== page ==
Jigsaw is much more solid stuff, and like Guest's Hell is a City, made two years earlier, makes for a revealing glimpse into provincial Britain of the early 1960s; the films function as a fascinating north/south Manchester/Brighton diptych, with some compelling moments of local colour, perhaps especially in the earlier film. Structurally, Jigsaw is a fairly straightforward procedural, with Jack Warner playing the lead detective, and like many a later TV show the focus is resolutely on the professional rather than the personal lives of the cops -- there are brief mentions of offscreen lives, another contrast to Hell is a City, in which Stanley Baker's home life plays a critical role (interestingly, both films give prominent thanks to the local police forces, though the Mancunian force hardly benefits from Baker's portrayal).
Warner is already well advanced in years here, well over the usual retirement age for the average copper -- not that it stopped him playing the lead in Dixon of Dock Green until 1976, a most remarkable feat given that the character was shot dead on his first appearance in 1950. The gravitas of age works rather well here -- unlike a younger detective, Warner has no need to get himself all hot and bothered over each and every lead, proceeding instead methodically through his inquiries, with Guest playing up shoe leather much more than forensics. He orchestrates a clear, compelling march through the exploration and elimination of leads, married to an intriguing depiction of the back-streets of Brighton and surrounds. We're not quite on the seamy side of the tracks, and yet the setting is always something just a little short of respectability, too -- as though the town's true colours come out in the off-season.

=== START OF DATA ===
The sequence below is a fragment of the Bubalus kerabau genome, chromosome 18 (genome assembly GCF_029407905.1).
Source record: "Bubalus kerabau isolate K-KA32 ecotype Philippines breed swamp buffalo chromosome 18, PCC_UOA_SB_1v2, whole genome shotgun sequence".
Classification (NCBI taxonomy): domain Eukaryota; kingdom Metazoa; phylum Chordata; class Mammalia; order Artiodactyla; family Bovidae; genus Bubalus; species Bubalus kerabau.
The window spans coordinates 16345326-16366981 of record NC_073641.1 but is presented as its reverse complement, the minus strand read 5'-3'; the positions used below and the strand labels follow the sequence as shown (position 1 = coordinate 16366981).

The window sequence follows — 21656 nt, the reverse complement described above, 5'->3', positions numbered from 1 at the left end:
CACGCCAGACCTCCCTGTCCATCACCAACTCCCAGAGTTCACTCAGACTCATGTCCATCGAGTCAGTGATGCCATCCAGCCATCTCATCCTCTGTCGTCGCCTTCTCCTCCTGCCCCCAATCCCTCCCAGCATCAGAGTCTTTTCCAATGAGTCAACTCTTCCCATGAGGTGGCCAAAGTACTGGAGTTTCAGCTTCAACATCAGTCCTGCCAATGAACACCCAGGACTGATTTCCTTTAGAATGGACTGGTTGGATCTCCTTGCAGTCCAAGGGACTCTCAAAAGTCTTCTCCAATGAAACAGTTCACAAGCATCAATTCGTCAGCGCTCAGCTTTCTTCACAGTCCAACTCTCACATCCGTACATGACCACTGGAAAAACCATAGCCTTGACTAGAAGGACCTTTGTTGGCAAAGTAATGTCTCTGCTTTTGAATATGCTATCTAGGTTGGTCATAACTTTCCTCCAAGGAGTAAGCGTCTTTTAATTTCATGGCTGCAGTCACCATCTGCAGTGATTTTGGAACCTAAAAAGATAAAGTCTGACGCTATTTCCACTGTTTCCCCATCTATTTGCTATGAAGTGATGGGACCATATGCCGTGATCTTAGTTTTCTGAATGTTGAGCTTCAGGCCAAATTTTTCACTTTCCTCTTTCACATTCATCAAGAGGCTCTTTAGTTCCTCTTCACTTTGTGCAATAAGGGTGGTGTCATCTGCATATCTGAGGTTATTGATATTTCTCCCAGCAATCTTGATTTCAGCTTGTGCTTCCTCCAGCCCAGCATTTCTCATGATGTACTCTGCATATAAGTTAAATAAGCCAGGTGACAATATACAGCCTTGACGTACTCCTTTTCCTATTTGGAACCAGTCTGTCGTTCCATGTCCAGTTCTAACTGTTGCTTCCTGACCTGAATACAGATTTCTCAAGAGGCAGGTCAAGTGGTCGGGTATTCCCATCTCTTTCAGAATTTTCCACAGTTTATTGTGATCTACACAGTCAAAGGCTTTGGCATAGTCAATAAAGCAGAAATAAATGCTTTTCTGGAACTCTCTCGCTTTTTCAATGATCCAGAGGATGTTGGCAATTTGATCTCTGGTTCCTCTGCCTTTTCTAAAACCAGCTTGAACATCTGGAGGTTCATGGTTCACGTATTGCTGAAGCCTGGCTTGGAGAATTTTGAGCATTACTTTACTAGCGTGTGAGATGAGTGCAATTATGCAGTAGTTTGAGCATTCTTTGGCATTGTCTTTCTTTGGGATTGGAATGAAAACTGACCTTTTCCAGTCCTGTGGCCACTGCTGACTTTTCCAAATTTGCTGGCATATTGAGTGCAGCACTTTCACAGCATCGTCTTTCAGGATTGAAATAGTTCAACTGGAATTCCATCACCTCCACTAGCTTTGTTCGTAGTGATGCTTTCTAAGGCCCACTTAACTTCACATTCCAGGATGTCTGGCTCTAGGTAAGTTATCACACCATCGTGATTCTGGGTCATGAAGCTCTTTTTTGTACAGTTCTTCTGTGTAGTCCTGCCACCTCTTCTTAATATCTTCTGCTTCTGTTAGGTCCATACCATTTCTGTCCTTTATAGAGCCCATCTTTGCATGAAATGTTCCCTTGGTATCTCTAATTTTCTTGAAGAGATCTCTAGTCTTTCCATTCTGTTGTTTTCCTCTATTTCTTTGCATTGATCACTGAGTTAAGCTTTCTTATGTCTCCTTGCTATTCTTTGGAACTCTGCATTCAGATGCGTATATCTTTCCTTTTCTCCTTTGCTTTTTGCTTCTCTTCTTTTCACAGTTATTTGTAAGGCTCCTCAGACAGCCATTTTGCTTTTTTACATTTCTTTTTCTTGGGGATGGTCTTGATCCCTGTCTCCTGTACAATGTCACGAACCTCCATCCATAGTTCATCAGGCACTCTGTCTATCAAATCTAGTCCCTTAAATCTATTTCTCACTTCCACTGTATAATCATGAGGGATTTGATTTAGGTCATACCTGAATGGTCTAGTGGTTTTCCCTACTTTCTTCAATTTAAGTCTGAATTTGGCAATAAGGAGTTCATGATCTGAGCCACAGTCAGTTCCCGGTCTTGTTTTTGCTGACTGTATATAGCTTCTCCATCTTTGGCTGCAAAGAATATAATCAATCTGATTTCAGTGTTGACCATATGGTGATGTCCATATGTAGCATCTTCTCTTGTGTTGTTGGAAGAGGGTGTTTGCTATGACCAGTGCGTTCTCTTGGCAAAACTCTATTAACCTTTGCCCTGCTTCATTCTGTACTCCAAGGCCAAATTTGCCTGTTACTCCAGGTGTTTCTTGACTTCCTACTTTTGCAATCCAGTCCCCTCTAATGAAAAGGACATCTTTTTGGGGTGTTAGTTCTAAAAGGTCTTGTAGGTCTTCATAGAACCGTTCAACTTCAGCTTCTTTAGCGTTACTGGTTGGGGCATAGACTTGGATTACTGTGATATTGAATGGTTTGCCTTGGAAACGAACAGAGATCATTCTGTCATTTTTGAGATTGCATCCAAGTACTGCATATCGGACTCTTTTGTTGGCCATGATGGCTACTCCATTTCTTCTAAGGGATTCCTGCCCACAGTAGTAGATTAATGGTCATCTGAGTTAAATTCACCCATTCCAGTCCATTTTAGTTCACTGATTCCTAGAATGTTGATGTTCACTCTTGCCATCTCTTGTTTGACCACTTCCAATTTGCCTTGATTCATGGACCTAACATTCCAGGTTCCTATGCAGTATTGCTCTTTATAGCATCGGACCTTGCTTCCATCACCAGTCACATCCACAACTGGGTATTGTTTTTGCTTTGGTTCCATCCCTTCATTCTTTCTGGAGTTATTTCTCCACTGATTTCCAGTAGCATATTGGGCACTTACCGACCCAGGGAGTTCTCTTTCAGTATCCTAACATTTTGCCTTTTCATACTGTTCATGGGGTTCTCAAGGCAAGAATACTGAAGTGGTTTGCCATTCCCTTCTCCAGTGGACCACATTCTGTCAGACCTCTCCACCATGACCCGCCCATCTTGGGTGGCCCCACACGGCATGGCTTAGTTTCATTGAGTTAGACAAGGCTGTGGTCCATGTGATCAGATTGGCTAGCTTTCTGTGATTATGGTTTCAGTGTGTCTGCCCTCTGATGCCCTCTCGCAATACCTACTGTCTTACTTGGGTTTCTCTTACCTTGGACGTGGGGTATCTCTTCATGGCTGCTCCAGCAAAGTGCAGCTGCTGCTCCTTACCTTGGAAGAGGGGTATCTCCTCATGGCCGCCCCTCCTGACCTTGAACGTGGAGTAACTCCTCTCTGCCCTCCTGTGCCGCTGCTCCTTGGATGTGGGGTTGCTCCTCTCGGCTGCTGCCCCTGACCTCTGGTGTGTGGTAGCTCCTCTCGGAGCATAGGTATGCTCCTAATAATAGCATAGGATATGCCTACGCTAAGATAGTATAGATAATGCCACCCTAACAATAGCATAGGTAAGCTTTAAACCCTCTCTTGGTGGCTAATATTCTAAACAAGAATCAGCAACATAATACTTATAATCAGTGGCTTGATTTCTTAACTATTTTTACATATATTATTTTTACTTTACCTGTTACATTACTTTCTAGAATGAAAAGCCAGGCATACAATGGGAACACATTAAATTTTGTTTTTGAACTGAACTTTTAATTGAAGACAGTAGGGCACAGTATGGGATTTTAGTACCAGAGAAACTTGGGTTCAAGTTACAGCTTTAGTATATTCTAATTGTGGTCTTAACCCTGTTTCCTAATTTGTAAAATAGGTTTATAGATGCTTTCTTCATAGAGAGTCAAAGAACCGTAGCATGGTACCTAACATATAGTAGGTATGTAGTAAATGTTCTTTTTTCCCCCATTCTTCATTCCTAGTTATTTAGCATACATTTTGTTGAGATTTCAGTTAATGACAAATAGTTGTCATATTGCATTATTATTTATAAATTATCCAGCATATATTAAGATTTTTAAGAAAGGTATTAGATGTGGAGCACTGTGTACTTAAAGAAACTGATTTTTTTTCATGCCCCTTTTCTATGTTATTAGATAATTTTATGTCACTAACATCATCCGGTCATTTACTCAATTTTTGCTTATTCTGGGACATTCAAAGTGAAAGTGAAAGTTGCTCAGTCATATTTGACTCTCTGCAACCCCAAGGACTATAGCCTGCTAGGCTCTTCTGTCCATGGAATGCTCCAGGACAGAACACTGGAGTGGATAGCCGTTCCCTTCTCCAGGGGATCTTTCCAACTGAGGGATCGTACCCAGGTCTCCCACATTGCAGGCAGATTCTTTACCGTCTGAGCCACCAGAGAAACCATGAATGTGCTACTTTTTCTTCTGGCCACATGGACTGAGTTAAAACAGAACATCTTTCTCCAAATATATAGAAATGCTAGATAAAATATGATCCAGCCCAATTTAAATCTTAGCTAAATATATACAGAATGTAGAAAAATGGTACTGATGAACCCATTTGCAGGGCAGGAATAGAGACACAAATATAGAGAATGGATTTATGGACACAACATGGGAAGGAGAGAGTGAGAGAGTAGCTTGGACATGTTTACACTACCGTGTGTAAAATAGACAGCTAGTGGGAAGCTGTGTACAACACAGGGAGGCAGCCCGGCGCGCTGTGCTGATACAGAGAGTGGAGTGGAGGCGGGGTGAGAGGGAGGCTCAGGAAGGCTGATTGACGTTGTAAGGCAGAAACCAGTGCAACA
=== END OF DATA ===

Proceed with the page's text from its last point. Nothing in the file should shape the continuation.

The film also plays with the permissible when it comes to sex and violence in a way that feels of a slightly later era -- though Guest is careful to avoid anything truly gruesome, preferring to have our imaginations add the most ghoulish touches, and the point-of-view shots lack the truly terrorizing quality of, say, Peeping Tom. As David himself has written elsewhere, such modest pushing of the envelope was characteristic of Guest's work at the time, though there's no hint of the lurid on this occasion -- there's a dour, even sour, quality to the depiction of the sordid crime that has at least as much in common with the more domestic dramas of the era as it does with Guest's lively work for Hammer.